We acknowledge the Gadigal of the Eora Nation, the traditional custodians of the Country on which the Art Gallery of NSW stands.

🛈 In line with NSW Health advice, the Art Gallery is temporarily closed to the public. Stay updated on our social media.

Title

Tjala Tjurkurpa (Honey ant story)

2016

Artist

Yaritji Young

Australia

circa 1954 –

Language group: Pitjantjatjara, Souther Desert region

  • Details

    Place where the work was made
    Amata South Australia Australia
    Cultural origin
    Pitjantjatjara, Southern Desert region
    Date
    2016
    Media category
    Painting
    Materials used
    acrylic on linen
    Dimensions
    122.0 x 300.0 cm
    Signature & date

    Not signed. Not dated.

    Credit
    Wendy Barron Bequest 2017
    Location
    Not on display
    Accession number
    91.2017
    Copyright
    © Yaritji Young. Licensed by Copyright Agency

    Reproduction requests

    Artist information
    Yaritji Young

    Works in the collection

    1

    Share
  • About

    Yaritji Young is a senior law woman who lives at Rocket Bore, a homeland north of Amata in South Australia. She has been exhibiting her weavings since 2010 and in recent years has come to prominence for her paintings, both under her own name and as part of the Ken Sisters’ collective, which also includes Sandra Ken, Freda Brady, Maringka Tunkin and Tjungkara Ken. Young, her sisters and her parents, Mick Wikilyiri and Paniny Mick, all paint through Tjala Arts in Amata, SA.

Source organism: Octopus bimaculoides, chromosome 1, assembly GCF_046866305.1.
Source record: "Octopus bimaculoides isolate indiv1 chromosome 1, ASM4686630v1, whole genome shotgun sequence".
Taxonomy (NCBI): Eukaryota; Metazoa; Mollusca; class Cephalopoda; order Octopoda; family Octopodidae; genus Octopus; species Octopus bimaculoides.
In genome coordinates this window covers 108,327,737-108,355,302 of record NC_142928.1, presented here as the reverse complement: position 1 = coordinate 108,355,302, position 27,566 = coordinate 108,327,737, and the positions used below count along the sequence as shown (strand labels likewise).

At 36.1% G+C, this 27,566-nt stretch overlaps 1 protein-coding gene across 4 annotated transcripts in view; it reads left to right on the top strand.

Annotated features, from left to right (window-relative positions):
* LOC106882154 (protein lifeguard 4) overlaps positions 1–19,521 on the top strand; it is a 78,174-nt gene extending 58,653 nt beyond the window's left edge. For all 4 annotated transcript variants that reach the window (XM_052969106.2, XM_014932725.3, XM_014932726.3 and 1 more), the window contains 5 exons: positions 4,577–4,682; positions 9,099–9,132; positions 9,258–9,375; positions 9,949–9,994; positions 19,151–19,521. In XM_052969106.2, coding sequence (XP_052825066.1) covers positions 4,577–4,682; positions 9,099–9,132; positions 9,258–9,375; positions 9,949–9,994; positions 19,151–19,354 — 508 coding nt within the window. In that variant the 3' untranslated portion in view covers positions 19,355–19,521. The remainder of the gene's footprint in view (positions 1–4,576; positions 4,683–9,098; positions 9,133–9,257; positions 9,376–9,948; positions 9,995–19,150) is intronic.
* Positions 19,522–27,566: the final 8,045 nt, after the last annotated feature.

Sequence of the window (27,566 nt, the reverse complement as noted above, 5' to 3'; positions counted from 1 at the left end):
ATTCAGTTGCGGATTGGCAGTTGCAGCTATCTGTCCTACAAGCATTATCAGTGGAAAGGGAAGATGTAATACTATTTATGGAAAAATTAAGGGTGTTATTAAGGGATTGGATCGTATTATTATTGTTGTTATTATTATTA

The art centre documentation for this work states:
    Yaritji is telling the story of the Tjala (honey ants) which are found about a metre underground beneath Mulga trees. The Tjala tunnels that lead down to the ant's nests are called nyinantu. The Tjala larvae are called ipilyka-ipilyka. Tjala are a highly favoured food source. When the Pitjantjatjara go looking for Tjala they look for the drill holes under the trees. When they see them, they shovel and dig down, following the tunnels to find the Tjala inside. They suck the honeylike liquid from the abdomen of the Tjala. The story of the Tjala is told across the Northern Territory into South Australia. The Tjala is an important link between Anangu mythology and inter-dependence on the environment. The Tjala ancestors are related to the country around Amata.